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NHL governors look ahead to expiring CBA before meetings wrap up

This Sept. 15, 2010, file photo shows NHL commissioner Gary Bettman during a news conference in Ottawa. THE CANADIAN PRESS/Adrian Wyld

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This Sept. 15, 2010, file photo shows NHL commissioner Gary Bettman during a news conference in Ottawa. THE CANADIAN PRESS/Adrian Wyld

PEBBLE BEACH, Fla. - The NHL's Board of Governors discussed the upcoming labour negotiations with the union prior to wrapping up two days of meetings Tuesday.

The collective bargaining agreement is set to expire Sept. 15, 2012, and discussions are scheduled to begin shortly after the NHL all-star break at the end of January with union head Donald Fehr.

The NHL locked out the players at the start of the 1994-95 season, forcing a 48-game regular-season schedule. When labour problems lingered in 2004-05, commissioner Gary Bettman shut down the league for the entire season.

"The system was broken and needed to be fixed," said Oilers president Kevin Lowe. "I don't think the NHL is talking that way this time around but there needs to be some changes inevitably like there always is. We haven't heard from the union yet."

The owners were briefed on recent labour deals reached by the other three major North American professional sports leagues. Only the NBA missed regular season games because of labour issues, having the season reduced from 82 games to 66.

But both the NFL and NBA were able to win significant concessions from players, with owners keeping a larger share of the revenue. In the NFL's 10-year deal, owners will get about 53 per cent of the revenue compared to the old CBA that provided for close to a 50-50 split. NBA players will have their share of basketball-related income fall from 57 per cent in the old deal to between 49 per cent and 51 per cent in the new agreement.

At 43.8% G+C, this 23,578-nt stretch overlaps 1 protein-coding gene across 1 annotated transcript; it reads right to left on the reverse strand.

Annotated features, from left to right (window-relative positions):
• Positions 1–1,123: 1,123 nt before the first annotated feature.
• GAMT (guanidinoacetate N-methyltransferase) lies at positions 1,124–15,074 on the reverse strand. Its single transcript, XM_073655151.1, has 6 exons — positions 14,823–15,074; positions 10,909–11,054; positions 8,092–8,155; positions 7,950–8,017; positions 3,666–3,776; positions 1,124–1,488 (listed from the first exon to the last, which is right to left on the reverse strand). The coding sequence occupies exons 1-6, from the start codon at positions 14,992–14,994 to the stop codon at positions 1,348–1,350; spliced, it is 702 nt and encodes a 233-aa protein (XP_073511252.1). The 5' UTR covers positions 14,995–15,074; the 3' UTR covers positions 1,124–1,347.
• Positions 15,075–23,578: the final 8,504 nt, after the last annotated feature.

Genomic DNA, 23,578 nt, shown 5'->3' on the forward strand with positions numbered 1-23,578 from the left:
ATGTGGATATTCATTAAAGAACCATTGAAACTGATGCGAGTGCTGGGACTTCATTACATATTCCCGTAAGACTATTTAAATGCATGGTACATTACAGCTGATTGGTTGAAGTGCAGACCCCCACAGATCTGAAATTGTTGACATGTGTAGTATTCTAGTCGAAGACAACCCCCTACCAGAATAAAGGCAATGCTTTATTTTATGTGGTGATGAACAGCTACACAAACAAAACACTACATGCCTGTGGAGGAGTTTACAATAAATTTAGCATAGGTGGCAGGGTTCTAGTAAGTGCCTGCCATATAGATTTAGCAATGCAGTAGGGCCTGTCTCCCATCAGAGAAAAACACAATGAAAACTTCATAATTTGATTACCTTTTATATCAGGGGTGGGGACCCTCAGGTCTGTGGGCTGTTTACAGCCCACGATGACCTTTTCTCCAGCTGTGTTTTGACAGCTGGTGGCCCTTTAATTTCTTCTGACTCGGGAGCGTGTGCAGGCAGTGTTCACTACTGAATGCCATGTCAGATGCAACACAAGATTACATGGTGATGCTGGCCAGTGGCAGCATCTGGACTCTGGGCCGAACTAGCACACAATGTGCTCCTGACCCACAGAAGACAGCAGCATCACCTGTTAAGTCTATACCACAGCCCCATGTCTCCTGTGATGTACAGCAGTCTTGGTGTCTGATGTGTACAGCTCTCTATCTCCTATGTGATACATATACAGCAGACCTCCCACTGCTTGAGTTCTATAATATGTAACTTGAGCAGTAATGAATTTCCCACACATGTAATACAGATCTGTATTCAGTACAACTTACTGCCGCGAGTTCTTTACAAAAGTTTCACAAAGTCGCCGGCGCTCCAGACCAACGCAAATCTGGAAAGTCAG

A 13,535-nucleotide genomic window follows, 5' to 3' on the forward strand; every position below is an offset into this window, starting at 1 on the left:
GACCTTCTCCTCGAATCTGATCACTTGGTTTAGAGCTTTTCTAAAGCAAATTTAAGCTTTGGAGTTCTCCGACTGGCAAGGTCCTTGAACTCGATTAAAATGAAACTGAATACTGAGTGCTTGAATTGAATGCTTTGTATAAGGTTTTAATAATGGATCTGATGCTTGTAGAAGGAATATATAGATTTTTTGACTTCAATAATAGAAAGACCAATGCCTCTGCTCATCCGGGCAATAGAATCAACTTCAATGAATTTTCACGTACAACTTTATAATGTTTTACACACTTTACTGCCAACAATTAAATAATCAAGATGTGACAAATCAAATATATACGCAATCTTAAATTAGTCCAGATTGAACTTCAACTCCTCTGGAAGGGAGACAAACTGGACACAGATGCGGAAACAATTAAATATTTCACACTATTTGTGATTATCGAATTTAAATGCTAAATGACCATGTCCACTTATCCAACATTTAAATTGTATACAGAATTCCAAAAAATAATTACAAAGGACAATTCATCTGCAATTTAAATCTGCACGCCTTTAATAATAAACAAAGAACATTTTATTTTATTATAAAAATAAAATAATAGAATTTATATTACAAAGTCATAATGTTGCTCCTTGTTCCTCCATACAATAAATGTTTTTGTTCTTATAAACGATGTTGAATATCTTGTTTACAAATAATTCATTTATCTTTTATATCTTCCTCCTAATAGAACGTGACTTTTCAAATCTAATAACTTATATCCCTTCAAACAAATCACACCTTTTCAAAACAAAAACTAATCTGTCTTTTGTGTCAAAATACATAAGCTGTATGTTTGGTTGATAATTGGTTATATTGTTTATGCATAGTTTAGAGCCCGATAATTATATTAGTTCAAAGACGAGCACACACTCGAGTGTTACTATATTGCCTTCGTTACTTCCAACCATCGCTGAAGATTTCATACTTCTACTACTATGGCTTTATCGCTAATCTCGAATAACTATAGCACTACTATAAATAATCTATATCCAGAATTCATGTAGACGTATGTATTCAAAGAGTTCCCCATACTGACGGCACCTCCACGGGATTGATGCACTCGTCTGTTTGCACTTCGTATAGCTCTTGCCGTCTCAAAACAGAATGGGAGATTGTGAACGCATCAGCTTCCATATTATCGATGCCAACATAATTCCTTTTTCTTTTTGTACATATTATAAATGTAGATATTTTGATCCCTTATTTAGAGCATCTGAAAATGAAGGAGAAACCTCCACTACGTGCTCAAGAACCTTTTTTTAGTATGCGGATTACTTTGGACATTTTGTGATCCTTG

NHL players are currently receiving 57 per cent of league revenues.

The major news from the meetings came Monday, when the board gave Bettman the authority to realign the league from its current six-division format to four conferences of seven or eight teams.

The NHL Players' Association said it needs to agree on any plan and wants more details about how it would affect travel, competitive balance and revenues. Daly said the union can't withhold consent "unreasonably" and that he doesn't anticipate any issues that will prevent this from being resolved in a few weeks so the league can make a schedule.

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